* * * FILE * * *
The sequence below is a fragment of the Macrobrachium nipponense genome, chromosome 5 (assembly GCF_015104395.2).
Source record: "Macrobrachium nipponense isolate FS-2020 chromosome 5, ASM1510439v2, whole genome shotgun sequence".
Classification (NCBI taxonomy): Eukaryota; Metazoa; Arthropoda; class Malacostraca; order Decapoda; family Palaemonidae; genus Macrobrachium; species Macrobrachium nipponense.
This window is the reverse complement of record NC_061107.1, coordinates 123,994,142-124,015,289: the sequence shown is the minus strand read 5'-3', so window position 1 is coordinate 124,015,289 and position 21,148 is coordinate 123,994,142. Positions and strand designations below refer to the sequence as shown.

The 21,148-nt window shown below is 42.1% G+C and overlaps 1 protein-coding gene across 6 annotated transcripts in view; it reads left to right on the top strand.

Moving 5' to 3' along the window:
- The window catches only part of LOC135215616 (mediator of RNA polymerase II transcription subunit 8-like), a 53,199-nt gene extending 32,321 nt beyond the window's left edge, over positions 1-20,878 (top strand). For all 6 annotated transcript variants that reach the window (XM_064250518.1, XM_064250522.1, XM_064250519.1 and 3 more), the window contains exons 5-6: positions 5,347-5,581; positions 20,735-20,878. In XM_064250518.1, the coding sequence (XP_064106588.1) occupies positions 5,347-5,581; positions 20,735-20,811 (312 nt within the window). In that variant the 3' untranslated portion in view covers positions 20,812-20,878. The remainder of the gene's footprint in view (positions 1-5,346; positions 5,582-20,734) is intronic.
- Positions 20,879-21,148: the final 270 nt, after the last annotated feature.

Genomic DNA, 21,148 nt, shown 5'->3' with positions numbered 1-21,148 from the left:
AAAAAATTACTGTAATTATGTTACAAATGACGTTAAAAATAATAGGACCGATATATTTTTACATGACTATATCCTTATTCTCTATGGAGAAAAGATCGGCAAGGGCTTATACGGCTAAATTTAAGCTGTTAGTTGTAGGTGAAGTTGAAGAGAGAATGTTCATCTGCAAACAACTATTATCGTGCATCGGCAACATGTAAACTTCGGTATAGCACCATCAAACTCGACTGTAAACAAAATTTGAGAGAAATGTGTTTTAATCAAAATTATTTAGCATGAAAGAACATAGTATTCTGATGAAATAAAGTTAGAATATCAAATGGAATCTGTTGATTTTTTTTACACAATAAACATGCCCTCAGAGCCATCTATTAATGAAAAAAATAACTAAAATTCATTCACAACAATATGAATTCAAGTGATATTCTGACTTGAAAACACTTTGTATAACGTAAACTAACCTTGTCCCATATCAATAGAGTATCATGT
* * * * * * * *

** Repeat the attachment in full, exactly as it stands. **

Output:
The sequence below is a fragment of the Macrobrachium nipponense genome, chromosome 5 (assembly GCF_015104395.2).
Source record: "Macrobrachium nipponense isolate FS-2020 chromosome 5, ASM1510439v2, whole genome shotgun sequence".
Classification (NCBI taxonomy): Eukaryota; Metazoa; Arthropoda; class Malacostraca; order Decapoda; family Palaemonidae; genus Macrobrachium; species Macrobrachium nipponense.
This window is the reverse complement of record NC_061107.1, coordinates 123,994,142-124,015,289: the sequence shown is the minus strand read 5'-3', so window position 1 is coordinate 124,015,289 and position 21,148 is coordinate 123,994,142. Positions and strand designations below refer to the sequence as shown.

The 21,148-nt window shown below is 42.1% G+C and overlaps 1 protein-coding gene across 6 annotated transcripts in view; it reads left to right on the top strand.

Moving 5' to 3' along the window:
- The window catches only part of LOC135215616 (mediator of RNA polymerase II transcription subunit 8-like), a 53,199-nt gene extending 32,321 nt beyond the window's left edge, over positions 1-20,878 (top strand). For all 6 annotated transcript variants that reach the window (XM_064250518.1, XM_064250522.1, XM_064250519.1 and 3 more), the window contains exons 5-6: positions 5,347-5,581; positions 20,735-20,878. In XM_064250518.1, the coding sequence (XP_064106588.1) occupies positions 5,347-5,581; positions 20,735-20,811 (312 nt within the window). In that variant the 3' untranslated portion in view covers positions 20,812-20,878. The remainder of the gene's footprint in view (positions 1-5,346; positions 5,582-20,734) is intronic.
- Positions 20,879-21,148: the final 270 nt, after the last annotated feature.

Genomic DNA, 21,148 nt, shown 5'->3' with positions numbered 1-21,148 from the left:
AAAAAATTACTGTAATTATGTTACAAATGACGTTAAAAATAATAGGACCGATATATTTTTACATGACTATATCCTTATTCTCTATGGAGAAAAGATCGGCAAGGGCTTATACGGCTAAATTTAAGCTGTTAGTTGTAGGTGAAGTTGAAGAGAGAATGTTCATCTGCAAACAACTATTATCGTGCATCGGCAACATGTAAACTTCGGTATAGCACCATCAAACTCGACTGTAAACAAAATTTGAGAGAAATGTGTTTTAATCAAAATTATTTAGCATGAAAGAACATAGTATTCTGATGAAATAAAGTTAGAATATCAAATGGAATCTGTTGATTTTTTTTACACAATAAACATGCCCTCAGAGCCATCTATTAATGAAAAAAATAACTAAAATTCATTCACAACAATATGAATTCAAGTGATATTCTGACTTGAAAACACTTTGTATAACGTAAACTAACCTTGTCCCATATCAATAGAGTATCATGT